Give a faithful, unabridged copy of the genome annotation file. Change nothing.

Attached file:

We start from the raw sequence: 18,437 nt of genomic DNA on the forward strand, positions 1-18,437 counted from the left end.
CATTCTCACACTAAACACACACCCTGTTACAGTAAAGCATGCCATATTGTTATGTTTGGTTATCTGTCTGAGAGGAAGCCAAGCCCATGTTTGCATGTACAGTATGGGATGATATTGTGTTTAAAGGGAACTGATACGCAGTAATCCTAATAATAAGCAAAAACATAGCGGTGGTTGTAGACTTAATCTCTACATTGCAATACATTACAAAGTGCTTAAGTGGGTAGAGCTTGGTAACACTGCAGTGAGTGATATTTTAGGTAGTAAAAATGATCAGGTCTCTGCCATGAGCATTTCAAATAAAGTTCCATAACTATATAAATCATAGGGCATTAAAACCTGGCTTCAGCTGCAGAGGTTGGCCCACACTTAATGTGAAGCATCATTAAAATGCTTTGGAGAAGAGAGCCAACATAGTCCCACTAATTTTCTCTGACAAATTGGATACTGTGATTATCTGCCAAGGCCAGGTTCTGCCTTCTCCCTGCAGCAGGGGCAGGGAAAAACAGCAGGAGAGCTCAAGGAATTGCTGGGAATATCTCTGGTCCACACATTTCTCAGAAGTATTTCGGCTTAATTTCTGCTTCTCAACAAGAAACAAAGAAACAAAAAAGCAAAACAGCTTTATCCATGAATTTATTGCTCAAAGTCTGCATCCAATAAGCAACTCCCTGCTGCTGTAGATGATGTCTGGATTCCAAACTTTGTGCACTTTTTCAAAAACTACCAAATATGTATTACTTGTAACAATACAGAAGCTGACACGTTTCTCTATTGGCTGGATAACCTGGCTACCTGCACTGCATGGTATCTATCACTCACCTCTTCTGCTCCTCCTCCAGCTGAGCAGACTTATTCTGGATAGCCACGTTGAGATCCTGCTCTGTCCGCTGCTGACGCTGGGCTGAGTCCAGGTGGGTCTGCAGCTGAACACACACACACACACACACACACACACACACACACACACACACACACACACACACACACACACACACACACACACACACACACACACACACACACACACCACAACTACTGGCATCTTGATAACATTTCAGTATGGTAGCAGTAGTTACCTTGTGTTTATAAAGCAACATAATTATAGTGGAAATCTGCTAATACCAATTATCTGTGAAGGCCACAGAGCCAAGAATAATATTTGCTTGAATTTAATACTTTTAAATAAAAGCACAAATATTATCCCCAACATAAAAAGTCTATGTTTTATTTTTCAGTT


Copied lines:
We start from the raw sequence: 18,437 nt of genomic DNA on the forward strand, positions 1-18,437 counted from the left end.
CATTCTCACACTAAACACACACCCTGTTACAGTAAAGCATGCCATATTGTTATGTTTGGTTATCTGTCTGAGAGGAAGCCAAGCCCATGTTTGCATGTACAGTATGGGATGATATTGTGTTTAAAGGGAACTGATACGCAGTAATCCTAATAATAAGCAAAAACATAGCGGTGGTTGTAGACTTAATCTCTACATTGCAATACATTACAAAGTGCTTAAGTGGGTAGAGCTTGGTAACACTGCAGTGAGTGATATTTTAGGTAGTAAAAATGATCAGGTCTCTGCCATGAGCATTTCAAATAAAGTTCCATAACTATATAAATCATAGGGCATTAAAACCTGGCTTCAGCTGCAGAGGTTGGCCCACACTTAATGTGAAGCATCATTAAAATGCTTTGGAGAAGAGAGCCAACATAGTCCCACTAATTTTCTCTGACAAATTGGATACTGTGATTATCTGCCAAGGCCAGGTTCTGCCTTCTCCCTGCAGCAGGGGCAGGGAAAAACAGCAGGAGAGCTCAAGGAATTGCTGGGAATATCTCTGGTCCACACATTTCTCAGAAGTATTTCGGCTTAATTTCTGCTTCTCAACAAGAAACAAAGAAACAAAAAAGCAAAACAGCTTTATCCATGAATTTATTGCTCAAAGTCTGCATCCAATAAGCAACTCCCTGCTGCTGTAGATGATGTCTGGATTCCAAACTTTGTGCACTTTTTCAAAAACTACCAAATATGTATTACTTGTAACAATACAGAAGCTGACACGTTTCTCTATTGGCTGGATAACCTGGCTACCTGCACTGCATGGTATCTATCACTCACCTCTTCTGCTCCTCCTCCAGCTGAGCAGACTTATTCTGGATAGCCACGTTGAGATCCTGCTCTGTCCGCTGCTGACGCTGGGCTGAGTCCAGGTGGGTCTGCAGCTGAACACACACACACACACACACACACACACACACACACACACACACACACACACACACACACACACACACACACACACACACACACACACACACACACACACCACAACTACTGGCATCTTGATAACATTTCAGTATGGTAGCAGTAGTTACCTTGTGTTTATAAAGCAACATAATTATAGTGGAAATCTGCTAATACCAATTATCTGTGAAGGCCACAGAGCCAAGAATAATATTTGCTTGAATTTAATACTTTTAAATAAAAGCACAAATATTATCCCCAACATAAAAAGTCTATGTTTTATTTTTCAGTT